Bills and Notes, Indorser.
In an action by the payee of a promissory note secured by a mortgage on real estate, against the indorser of the note before delivery, for a balance alleged to be due on the note after a foreclosure sale of the real estate, the facts, that the defendant paid interest on the note and collected the rents of the mortgaged property before the foreclosure sale, do not preclude him from establishing the defense that he indorsed the note for the plaintiff's accommodation and without consideration.
TWO ACTIONS OF CONTRACT , each upon a mortgage note, dated September 23, 1902, payable to the plaintiff or order and indorsed by the defendant before delivery, the declarations alleging that each note was secured by a mortgage upon real estate, and that the real estate was sold under the power of sale in the mortgage for a sum less than the amount of the note. Writs dated respectively September 14 and 17, 1908.
The defendant's answer in each case was a general denial, with averments that he indorsed the notes in question for the plaintiff's accommodation and without consideration.
In the Superior Court the cases first were tried together before Hardy, J., who excluded certain evidence offered by the defendant to prove that he indorsed the notes for the plaintiff's accommodation and without consideration, and ordered the jury to return a verdict for the plaintiff in each of the cases. The defendant alleged exceptions, which were sustained by this court in a decision reported in 205 Mass. 515 .
There was a new trial of the cases before Sanderson, J., at which the evidence was given which is described briefly in the opinion. At the close of the evidence the plaintiff asked the judge to rule "that on all the evidence presented by the defendant and his witnesses, taking into consideration the fact that the defendant said that he had collected the rents and had held himself out as the owner of this property on Harvard Street, Cambridge, [the mortgaged property] there is not sufficient evidence to go to the jury on the contention of the defendant that he is only an accommodation indorser of these several notes."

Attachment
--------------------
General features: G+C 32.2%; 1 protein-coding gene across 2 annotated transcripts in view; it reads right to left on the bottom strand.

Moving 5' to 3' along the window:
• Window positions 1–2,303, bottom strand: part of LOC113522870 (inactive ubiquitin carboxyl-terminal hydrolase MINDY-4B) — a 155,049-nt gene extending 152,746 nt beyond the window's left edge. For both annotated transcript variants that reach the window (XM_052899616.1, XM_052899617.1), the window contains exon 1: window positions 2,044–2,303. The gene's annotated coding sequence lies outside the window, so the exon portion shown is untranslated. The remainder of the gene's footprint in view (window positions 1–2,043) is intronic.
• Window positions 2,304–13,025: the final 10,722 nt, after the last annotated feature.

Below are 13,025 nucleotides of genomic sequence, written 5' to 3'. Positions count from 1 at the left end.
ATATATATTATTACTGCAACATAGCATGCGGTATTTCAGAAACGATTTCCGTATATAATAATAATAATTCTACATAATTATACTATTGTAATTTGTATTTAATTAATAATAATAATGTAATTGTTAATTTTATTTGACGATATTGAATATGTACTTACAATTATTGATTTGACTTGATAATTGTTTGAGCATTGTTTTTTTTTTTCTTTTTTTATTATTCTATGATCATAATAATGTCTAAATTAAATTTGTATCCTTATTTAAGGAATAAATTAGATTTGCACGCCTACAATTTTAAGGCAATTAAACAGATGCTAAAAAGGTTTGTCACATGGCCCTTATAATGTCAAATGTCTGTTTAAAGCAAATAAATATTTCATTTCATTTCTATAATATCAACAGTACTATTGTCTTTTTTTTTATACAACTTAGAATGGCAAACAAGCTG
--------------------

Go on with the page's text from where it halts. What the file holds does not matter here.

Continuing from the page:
The judge refused to make this ruling, and submitted the cases to the jury, who in each of the cases returned a verdict for the defendant. The plaintiff alleged exceptions.
G. W. Reed, for the plaintiff.
D. Stoneman, A. I. Stoneman & A. G. Gould, for the defendant, submitted a brief.
DECOURCY, J. The only issue in controversy at the trial of these actions was that raised by the averments in the answers, in effect that the defendant indorsed the mortgage notes in suit before delivery for the plaintiff's accommodation and without consideration. In support of this contention the defendant related his version of the circumstances under which he indorsed the notes, and testified that he did so at the request and for the sole benefit of the plaintiff and that the plaintiff expressly stipulated that he would not hold the defendant responsible on his indorsements. In corroboration of this the defendant's wife and brother testified to statements by the plaintiff in the nature of admissions that he was to take care of the notes and release the defendant.
Doubtless the jury might well have accepted rather the plaintiff's testimony and have given controlling weight to the facts that the defendant paid interest on these notes and collected the rents of the mortgaged property before the foreclosure sale. But,
on the evidence, whether the defendant was a mere accommodation indorser was an issue of fact for the jury; and the court rightly refused to give the ruling requested. Nesson v. Millen, 205 Mass. 515 .